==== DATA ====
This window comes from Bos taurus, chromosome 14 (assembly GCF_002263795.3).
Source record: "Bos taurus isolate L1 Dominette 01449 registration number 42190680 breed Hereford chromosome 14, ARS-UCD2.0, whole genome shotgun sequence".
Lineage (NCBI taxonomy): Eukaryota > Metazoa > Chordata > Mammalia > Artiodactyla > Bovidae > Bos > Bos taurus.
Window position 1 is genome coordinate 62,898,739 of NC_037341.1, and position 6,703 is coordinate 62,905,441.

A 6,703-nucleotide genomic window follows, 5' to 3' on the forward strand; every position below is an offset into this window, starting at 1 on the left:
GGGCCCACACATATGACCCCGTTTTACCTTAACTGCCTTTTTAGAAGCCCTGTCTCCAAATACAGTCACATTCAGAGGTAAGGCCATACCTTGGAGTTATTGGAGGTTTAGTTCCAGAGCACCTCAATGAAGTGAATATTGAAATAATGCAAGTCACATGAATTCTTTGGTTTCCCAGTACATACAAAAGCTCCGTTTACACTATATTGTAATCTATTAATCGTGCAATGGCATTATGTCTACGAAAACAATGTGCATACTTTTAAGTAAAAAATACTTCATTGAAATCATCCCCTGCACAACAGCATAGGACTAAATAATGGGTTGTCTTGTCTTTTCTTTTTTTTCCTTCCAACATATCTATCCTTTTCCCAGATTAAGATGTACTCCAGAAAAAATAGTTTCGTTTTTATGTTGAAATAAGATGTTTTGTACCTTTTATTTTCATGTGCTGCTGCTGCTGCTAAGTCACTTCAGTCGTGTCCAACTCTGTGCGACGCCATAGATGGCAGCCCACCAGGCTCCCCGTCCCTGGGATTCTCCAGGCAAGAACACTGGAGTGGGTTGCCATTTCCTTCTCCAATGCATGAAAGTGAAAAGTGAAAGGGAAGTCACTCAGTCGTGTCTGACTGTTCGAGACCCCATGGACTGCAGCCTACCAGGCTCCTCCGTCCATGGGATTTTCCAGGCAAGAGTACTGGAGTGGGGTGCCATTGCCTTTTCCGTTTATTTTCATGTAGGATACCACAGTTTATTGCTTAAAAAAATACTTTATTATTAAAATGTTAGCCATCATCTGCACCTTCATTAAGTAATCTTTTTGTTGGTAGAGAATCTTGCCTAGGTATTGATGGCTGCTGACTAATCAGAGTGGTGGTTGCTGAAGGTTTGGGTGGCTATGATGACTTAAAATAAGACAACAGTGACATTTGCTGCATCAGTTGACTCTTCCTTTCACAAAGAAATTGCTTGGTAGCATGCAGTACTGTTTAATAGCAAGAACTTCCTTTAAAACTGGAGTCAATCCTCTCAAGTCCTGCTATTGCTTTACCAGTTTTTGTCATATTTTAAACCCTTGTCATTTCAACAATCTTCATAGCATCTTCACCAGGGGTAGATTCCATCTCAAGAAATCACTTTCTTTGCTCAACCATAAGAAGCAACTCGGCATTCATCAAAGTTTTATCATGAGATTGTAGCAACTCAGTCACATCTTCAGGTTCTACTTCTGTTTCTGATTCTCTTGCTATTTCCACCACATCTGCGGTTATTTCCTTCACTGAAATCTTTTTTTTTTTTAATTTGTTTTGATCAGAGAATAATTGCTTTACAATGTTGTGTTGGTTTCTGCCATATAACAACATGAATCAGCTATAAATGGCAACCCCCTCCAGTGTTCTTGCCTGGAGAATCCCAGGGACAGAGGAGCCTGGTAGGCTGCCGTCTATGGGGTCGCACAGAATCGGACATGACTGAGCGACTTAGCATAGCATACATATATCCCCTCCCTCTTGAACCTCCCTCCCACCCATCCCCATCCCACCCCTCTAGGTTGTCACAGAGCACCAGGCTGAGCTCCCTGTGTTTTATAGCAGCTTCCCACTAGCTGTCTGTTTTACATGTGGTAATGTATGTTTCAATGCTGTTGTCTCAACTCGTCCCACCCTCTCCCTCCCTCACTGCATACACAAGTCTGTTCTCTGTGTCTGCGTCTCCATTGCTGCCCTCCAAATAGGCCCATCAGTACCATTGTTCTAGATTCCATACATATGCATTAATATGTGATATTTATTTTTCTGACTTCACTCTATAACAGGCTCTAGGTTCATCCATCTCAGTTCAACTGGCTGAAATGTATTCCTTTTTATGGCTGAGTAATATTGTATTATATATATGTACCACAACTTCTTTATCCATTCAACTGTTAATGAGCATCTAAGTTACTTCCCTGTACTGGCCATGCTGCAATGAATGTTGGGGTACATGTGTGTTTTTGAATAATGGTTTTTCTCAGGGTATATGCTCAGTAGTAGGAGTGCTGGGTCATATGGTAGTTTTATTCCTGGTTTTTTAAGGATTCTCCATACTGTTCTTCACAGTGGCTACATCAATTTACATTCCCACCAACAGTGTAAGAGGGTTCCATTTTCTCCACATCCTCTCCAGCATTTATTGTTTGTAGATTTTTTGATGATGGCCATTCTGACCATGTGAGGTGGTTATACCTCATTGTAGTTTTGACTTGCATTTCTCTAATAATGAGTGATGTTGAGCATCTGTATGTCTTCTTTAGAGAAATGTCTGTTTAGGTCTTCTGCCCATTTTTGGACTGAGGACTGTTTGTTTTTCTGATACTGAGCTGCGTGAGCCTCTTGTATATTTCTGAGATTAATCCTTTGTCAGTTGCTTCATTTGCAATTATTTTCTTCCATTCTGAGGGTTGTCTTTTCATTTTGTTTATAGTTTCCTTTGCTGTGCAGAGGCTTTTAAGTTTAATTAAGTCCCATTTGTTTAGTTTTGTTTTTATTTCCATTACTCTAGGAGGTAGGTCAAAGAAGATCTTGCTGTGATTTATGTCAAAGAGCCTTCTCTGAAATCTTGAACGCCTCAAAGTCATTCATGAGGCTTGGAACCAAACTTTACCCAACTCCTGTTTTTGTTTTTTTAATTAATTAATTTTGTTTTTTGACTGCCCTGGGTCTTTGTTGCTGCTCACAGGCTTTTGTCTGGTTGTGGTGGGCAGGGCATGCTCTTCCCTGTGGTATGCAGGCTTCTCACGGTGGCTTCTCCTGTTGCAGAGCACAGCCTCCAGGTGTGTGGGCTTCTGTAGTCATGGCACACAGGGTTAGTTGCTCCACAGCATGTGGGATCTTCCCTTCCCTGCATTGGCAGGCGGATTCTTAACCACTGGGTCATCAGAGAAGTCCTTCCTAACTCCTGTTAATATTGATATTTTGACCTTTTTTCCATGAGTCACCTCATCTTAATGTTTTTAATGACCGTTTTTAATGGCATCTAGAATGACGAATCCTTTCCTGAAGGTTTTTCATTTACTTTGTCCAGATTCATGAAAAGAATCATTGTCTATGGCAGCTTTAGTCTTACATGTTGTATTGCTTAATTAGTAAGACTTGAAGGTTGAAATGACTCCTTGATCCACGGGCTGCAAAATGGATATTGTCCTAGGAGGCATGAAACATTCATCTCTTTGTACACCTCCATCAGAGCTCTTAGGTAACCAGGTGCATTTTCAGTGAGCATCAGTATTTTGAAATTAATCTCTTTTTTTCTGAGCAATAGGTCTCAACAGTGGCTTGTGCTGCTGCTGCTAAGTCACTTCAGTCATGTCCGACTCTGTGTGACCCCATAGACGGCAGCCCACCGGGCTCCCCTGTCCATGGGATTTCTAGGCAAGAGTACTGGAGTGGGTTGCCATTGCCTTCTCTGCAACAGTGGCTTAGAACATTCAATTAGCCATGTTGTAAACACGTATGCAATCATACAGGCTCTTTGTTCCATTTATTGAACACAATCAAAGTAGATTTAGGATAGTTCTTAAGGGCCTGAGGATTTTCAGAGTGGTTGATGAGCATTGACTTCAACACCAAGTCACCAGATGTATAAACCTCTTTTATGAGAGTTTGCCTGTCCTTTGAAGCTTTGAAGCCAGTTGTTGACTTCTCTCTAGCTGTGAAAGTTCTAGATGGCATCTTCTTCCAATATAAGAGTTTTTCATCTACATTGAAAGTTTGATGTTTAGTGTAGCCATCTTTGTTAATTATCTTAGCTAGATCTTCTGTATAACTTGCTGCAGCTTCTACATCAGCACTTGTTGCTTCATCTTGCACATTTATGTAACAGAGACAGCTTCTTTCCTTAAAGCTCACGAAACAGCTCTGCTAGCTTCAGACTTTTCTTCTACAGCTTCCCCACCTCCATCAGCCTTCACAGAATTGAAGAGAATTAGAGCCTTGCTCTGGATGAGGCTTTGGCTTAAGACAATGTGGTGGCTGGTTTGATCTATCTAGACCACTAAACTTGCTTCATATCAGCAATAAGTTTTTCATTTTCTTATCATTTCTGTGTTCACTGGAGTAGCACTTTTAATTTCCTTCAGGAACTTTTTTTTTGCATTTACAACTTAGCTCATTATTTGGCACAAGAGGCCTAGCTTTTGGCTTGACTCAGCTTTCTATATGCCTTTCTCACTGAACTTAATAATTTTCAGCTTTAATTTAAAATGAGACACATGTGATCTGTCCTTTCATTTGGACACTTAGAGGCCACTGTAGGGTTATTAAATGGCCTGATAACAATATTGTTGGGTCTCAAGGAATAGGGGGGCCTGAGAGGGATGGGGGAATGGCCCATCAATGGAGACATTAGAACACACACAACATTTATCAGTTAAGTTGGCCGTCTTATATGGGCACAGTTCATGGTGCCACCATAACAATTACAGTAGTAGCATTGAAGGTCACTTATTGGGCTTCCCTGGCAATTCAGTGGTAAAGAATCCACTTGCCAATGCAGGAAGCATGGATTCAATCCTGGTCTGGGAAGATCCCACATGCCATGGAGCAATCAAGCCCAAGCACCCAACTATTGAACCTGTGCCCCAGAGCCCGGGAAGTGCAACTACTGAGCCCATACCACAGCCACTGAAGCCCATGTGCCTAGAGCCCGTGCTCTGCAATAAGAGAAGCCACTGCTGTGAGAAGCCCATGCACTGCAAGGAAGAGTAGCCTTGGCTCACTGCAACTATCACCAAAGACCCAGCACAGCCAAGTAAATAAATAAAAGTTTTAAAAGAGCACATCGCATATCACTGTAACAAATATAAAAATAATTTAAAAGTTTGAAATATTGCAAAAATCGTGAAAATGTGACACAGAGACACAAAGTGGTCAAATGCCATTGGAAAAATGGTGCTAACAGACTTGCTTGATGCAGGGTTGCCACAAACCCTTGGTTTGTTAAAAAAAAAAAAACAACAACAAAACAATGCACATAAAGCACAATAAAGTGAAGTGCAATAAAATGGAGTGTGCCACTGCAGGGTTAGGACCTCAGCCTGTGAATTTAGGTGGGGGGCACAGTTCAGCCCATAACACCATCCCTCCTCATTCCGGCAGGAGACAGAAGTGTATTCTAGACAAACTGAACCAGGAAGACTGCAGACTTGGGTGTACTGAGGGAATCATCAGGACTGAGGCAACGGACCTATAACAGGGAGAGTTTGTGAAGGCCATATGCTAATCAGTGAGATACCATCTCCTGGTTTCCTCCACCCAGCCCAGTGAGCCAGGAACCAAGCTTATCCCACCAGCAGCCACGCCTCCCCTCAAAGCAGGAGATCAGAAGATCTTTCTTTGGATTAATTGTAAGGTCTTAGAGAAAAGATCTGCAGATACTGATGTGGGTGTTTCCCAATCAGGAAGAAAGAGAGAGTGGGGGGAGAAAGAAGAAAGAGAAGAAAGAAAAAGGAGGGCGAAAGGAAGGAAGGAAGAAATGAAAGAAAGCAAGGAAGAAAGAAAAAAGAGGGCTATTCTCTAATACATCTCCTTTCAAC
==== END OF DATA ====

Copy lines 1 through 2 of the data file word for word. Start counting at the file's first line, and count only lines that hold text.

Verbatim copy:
This window comes from Bos taurus, chromosome 14 (assembly GCF_002263795.3).
Source record: "Bos taurus isolate L1 Dominette 01449 registration number 42190680 breed Hereford chromosome 14, ARS-UCD2.0, whole genome shotgun sequence".